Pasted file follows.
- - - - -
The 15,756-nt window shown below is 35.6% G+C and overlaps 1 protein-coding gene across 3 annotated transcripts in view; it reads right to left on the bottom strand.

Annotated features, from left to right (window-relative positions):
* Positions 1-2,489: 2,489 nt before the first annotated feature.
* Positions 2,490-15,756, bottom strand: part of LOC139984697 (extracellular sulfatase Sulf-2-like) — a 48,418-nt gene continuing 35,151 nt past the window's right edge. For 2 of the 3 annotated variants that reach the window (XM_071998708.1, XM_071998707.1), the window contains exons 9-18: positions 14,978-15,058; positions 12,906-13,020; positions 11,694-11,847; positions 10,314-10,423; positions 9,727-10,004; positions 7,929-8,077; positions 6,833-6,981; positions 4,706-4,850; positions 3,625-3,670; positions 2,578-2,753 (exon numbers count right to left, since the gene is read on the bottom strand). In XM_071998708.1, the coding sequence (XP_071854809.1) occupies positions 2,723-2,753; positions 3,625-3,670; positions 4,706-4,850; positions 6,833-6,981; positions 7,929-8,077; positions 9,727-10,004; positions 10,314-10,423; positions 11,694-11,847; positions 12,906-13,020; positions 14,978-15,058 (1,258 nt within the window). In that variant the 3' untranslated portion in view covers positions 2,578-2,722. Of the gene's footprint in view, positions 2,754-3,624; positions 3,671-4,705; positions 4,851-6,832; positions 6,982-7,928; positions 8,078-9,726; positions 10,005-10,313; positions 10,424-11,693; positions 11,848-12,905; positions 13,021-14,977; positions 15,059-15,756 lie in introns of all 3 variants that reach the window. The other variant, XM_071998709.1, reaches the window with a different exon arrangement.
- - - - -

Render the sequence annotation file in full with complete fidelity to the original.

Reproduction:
The 15,756-nt window shown below is 35.6% G+C and overlaps 1 protein-coding gene across 3 annotated transcripts in view; it reads right to left on the bottom strand.

Annotated features, from left to right (window-relative positions):
* Positions 1-2,489: 2,489 nt before the first annotated feature.
* Positions 2,490-15,756, bottom strand: part of LOC139984697 (extracellular sulfatase Sulf-2-like) — a 48,418-nt gene continuing 35,151 nt past the window's right edge. For 2 of the 3 annotated variants that reach the window (XM_071998708.1, XM_071998707.1), the window contains exons 9-18: positions 14,978-15,058; positions 12,906-13,020; positions 11,694-11,847; positions 10,314-10,423; positions 9,727-10,004; positions 7,929-8,077; positions 6,833-6,981; positions 4,706-4,850; positions 3,625-3,670; positions 2,578-2,753 (exon numbers count right to left, since the gene is read on the bottom strand). In XM_071998708.1, the coding sequence (XP_071854809.1) occupies positions 2,723-2,753; positions 3,625-3,670; positions 4,706-4,850; positions 6,833-6,981; positions 7,929-8,077; positions 9,727-10,004; positions 10,314-10,423; positions 11,694-11,847; positions 12,906-13,020; positions 14,978-15,058 (1,258 nt within the window). In that variant the 3' untranslated portion in view covers positions 2,578-2,722. Of the gene's footprint in view, positions 2,754-3,624; positions 3,671-4,705; positions 4,851-6,832; positions 6,982-7,928; positions 8,078-9,726; positions 10,005-10,313; positions 10,424-11,693; positions 11,848-12,905; positions 13,021-14,977; positions 15,059-15,756 lie in introns of all 3 variants that reach the window. The other variant, XM_071998709.1, reaches the window with a different exon arrangement.